There was a series of three articles recently on cash versus programme aid in Papua New Guinea. The essence of the articles was to discuss which form of capacity building assistance is better – through advisors or through budget support. Obviously, we all have our own opinions on this topic, and it has been written about frequently on this site (see here, here and here). However, some of the main themes of development effectiveness are ‘ownership’ and ‘on-budget’ programming, so the issues raised in the PNG case are due our consideration.
First, you have the issue of capacity building programmes for the government being run in parallel to the government’s own development programmes. Second, there is a marked overreliance on external advice in a country of some eight million people. Third, advisors seconded to government do not report to government. Claims that external advisors do not act in the best interests of the country surely have some grounds to them, however we should always guard against the assumption that national advisors will by default lack self-interest in the advice they give.
One of the challenges to capacity building in an aid context is that we, as aid practitioners, can easily forget that as capacity is built through programme aid, the aid itself should slowly transition to more budgetary support over time, to eventually rely exclusively on national capacity for implementation. As noted in the first series of articles on PNG here, “It would also be unwise and unreasonable to expect Australia to transfer funds into GoPNG procurement and distribution systems without improving the governance frameworks around them.” However, if after decades of assistance those procurement and delivery systems are not up to scratch to handle the bulk of aid through budgetary support, one must question the effectiveness of the external programme aid to begin with.
This leads us to another question: does an overreliance or preference of the donor on programme aid lead to a dependency scenario in the recipient country? While quantitative evidence is not readily available, the second article in the PNG series highlights a speech on 30 July 2015, by the Prime Minister of PNG, Peter O’Neill, in which he told Parliament that the engagement of advisers has led to two things, among which the following is critical: “[it] is making our nationals quite lazy. They are not able to take ownership of decisions and are over dependent on consultants and advisers.” Setting the question of laziness aside (that is particularly context and personnel specific) he makes an important point about ownership. Decisions taken by government are not organic to the government system. We’ll discuss ownership in a broader context next week, but given the slowness with which governance capacity improves in PNG, ownership and commitment to the process of capacity development by the government in light of the significant resources channelled to the country for that express purpose (mostly through parallel programme aid) would seem to be weak. Without knowing the particulars or individual advisors involved, one questions the appropriateness of the advice being given – advice based on Westminster-styled governance to a country largely influenced by traditional indigenous decision making. In the third article in the series, the authors have suggested that if external advisors were to be directly employed by the national government, issues of ownership and putting the country first would be resolved (or mostly resolved). But would it? Advice given is based on experience gained. And unless entire careers, or a large portion of them, have been developed in a given country it is difficult to hold that full ‘loyalty’ (for lack of a better term) and a comprehensive understanding of context can be ensured.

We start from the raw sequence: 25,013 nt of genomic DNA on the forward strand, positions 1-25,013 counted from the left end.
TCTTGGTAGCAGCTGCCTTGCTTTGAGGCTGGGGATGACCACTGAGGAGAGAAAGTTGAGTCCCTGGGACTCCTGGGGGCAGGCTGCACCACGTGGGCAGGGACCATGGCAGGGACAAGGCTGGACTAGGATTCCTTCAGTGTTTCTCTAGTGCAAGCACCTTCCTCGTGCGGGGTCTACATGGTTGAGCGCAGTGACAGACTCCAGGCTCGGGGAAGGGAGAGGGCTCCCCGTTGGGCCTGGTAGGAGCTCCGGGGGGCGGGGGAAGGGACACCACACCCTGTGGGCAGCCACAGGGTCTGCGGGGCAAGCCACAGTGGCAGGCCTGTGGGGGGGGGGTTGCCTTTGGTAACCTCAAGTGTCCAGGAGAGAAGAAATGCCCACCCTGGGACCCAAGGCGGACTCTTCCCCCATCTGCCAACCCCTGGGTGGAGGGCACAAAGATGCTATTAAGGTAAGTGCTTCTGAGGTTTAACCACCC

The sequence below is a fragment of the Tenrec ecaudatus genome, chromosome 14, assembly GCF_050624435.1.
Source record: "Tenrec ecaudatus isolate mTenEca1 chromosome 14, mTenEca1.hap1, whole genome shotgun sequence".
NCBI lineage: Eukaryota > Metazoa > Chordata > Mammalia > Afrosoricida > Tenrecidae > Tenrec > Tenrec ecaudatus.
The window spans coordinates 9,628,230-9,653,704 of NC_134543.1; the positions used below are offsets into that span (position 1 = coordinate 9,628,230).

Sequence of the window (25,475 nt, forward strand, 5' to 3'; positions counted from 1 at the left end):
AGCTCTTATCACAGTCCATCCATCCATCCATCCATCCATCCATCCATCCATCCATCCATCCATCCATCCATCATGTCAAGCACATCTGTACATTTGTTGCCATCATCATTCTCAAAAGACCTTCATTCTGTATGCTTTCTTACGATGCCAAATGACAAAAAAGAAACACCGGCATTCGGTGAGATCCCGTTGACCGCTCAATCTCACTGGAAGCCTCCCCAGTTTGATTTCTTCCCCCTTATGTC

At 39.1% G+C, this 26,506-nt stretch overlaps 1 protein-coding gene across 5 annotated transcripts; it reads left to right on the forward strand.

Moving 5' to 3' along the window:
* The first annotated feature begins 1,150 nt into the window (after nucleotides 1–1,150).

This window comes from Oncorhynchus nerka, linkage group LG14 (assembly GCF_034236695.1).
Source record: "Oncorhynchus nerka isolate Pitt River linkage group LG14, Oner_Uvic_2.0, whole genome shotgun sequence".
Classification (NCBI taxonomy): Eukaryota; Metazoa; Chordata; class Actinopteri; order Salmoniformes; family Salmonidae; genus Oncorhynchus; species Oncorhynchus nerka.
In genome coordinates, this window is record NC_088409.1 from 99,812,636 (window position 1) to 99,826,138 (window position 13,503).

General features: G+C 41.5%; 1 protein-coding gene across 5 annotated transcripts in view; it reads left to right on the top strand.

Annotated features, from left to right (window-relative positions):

There will never be a ‘perfect’ kind of aid. Reservations of full budget support or of external programme interventions will always abound. What mix is best? Who can say? However, what must not be lost is the fact that whatever the aid, it should lead overtime (and not languish) towards the transition of a country from aid-dependency to autonomy and increased resilience. At some point donors and government must move away from external capacity interventions to rely on national capacities and resources. Bumps in the road are certain – there are no perfect roads in government as in life. Occasional assistance may be needed. But like people, governments can and do mature and take control of their destinies.